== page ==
Pact of the Embassy
Pact of the Embassy
Pact of the Embassy is an agreement, also known as the Pact of the Ciudadela, signed in the U.S. Embassy in Mexico City early in the morning of February 19, 1913, that ended the Decena Trágica. After General Victoriano Huerta, commander of the government forces, seized control by deposing President Francisco Madero, U.S. Ambassador Henry Lane Wilson intervened to end the destructive artillery duel in the heart of Mexico City. In the U.S. Embassy Wilson convened and mediated negotiations between Huerta and rebel commander General Felix Díaz, whose forces remained in control of parts of the capital.
Negotiations lasted several hours, ending at one a.m. on February 19 in an accord between the two rival generals. Under its terms, Díaz recognized Huerta as provisional president, while Huerta allowed Díaz to name his cabinet and pledged to support Díaz in the election that the constitution required within a year. A few hours later the Chamber of Deputies duly accepted the resignations of President Madero and Vice President José María Pino Suárez, and confirmed General Huerta as president.
While not formally part of the pact, Díaz and Huerta orally agreed, at the insistence of Ambassador Wilson, to a number of stipulations, which included joint action between their forces to maintain order in the capital and the release of Madero's cabinet ministers. It conspicuously omitted the president and vice president, who were assassinated on February 22. Various accusations ascribed responsibility to either Huerta or Díaz. Other leaders soon launched the second stage of the Mexican Revolution, leading to a civil war that eventually deposed Huerta in July 1914.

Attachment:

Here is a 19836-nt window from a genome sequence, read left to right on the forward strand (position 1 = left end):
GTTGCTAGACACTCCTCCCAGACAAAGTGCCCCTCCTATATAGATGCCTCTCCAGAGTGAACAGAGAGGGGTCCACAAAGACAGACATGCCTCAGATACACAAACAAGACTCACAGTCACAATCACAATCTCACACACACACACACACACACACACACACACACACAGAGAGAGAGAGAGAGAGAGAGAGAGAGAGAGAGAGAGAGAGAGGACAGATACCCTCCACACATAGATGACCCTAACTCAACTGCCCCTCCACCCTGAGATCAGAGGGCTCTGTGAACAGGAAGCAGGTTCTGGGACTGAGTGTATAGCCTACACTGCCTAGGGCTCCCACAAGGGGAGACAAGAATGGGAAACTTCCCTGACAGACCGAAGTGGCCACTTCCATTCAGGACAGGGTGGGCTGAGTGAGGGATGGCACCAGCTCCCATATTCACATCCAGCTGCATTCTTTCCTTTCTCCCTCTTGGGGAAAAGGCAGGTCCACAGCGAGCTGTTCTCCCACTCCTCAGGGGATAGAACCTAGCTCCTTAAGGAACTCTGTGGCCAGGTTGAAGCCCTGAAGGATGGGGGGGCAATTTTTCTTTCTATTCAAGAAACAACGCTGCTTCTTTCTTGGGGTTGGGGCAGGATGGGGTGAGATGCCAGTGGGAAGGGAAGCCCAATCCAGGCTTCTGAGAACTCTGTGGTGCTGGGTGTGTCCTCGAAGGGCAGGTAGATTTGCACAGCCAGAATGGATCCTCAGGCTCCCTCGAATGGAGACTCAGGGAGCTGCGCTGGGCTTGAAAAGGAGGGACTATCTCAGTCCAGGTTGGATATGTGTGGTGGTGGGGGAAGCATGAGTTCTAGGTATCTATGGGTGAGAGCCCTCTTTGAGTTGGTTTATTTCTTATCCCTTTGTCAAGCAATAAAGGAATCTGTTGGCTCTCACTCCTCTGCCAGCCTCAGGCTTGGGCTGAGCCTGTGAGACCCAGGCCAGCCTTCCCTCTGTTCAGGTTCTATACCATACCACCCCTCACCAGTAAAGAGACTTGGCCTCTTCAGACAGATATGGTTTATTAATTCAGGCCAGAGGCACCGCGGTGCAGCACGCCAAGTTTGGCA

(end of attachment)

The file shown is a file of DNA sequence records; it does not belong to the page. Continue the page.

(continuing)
See alsoDecena Trágica .
Arnáiz y Freg, Arturo. Madero y Pino Suárez, en el cinquentenario de su sacrificio, 1913–1963. Testimonios históricos seleccionados por Arturo Arnáiz y Freg (1963).
Grieb, Kenneth J. The United States and Huerta. Lincoln: University of Nebraska Press, 1969.
Meyer, Michael C. Huerta: A Political Portrait. Lincoln: University of Nebraska Press, 1972.
Kenneth J. Grieb